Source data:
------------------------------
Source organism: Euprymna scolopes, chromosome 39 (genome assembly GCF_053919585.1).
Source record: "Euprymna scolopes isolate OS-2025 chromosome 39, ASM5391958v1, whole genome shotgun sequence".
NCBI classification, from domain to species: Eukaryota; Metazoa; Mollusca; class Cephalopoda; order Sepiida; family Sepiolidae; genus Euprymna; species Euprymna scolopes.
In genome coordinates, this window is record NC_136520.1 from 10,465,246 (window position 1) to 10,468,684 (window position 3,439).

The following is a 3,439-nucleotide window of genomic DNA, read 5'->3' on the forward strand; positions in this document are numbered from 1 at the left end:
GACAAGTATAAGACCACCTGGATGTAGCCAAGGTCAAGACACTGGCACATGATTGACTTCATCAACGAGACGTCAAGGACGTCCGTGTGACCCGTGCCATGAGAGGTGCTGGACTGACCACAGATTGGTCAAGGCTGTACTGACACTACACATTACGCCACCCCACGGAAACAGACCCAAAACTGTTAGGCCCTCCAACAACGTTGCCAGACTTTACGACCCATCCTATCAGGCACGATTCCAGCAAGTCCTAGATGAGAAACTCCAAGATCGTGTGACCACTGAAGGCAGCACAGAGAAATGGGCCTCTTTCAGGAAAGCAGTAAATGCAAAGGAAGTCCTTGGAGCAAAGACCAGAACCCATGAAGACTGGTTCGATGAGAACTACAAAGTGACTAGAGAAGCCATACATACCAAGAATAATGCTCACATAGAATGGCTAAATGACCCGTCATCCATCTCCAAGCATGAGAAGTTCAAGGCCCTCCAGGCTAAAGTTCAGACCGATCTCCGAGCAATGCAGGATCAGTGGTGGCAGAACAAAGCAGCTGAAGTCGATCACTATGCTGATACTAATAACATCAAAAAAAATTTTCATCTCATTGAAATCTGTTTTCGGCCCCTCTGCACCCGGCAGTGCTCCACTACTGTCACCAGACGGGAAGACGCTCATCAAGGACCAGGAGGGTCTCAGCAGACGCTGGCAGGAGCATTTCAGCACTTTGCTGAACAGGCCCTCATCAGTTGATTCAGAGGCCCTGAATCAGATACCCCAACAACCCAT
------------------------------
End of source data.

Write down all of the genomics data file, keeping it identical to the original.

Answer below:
Source organism: Euprymna scolopes, chromosome 39 (genome assembly GCF_053919585.1).
Source record: "Euprymna scolopes isolate OS-2025 chromosome 39, ASM5391958v1, whole genome shotgun sequence".
NCBI classification, from domain to species: Eukaryota; Metazoa; Mollusca; class Cephalopoda; order Sepiida; family Sepiolidae; genus Euprymna; species Euprymna scolopes.
In genome coordinates, this window is record NC_136520.1 from 10,465,246 (window position 1) to 10,468,684 (window position 3,439).

The following is a 3,439-nucleotide window of genomic DNA, read 5'->3' on the forward strand; positions in this document are numbered from 1 at the left end:
GACAAGTATAAGACCACCTGGATGTAGCCAAGGTCAAGACACTGGCACATGATTGACTTCATCAACGAGACGTCAAGGACGTCCGTGTGACCCGTGCCATGAGAGGTGCTGGACTGACCACAGATTGGTCAAGGCTGTACTGACACTACACATTACGCCACCCCACGGAAACAGACCCAAAACTGTTAGGCCCTCCAACAACGTTGCCAGACTTTACGACCCATCCTATCAGGCACGATTCCAGCAAGTCCTAGATGAGAAACTCCAAGATCGTGTGACCACTGAAGGCAGCACAGAGAAATGGGCCTCTTTCAGGAAAGCAGTAAATGCAAAGGAAGTCCTTGGAGCAAAGACCAGAACCCATGAAGACTGGTTCGATGAGAACTACAAAGTGACTAGAGAAGCCATACATACCAAGAATAATGCTCACATAGAATGGCTAAATGACCCGTCATCCATCTCCAAGCATGAGAAGTTCAAGGCCCTCCAGGCTAAAGTTCAGACCGATCTCCGAGCAATGCAGGATCAGTGGTGGCAGAACAAAGCAGCTGAAGTCGATCACTATGCTGATACTAATAACATCAAAAAAAATTTTCATCTCATTGAAATCTGTTTTCGGCCCCTCTGCACCCGGCAGTGCTCCACTACTGTCACCAGACGGGAAGACGCTCATCAAGGACCAGGAGGGTCTCAGCAGACGCTGGCAGGAGCATTTCAGCACTTTGCTGAACAGGCCCTCATCAGTTGATTCAGAGGCCCTGAATCAGATACCCCAACAACCCAT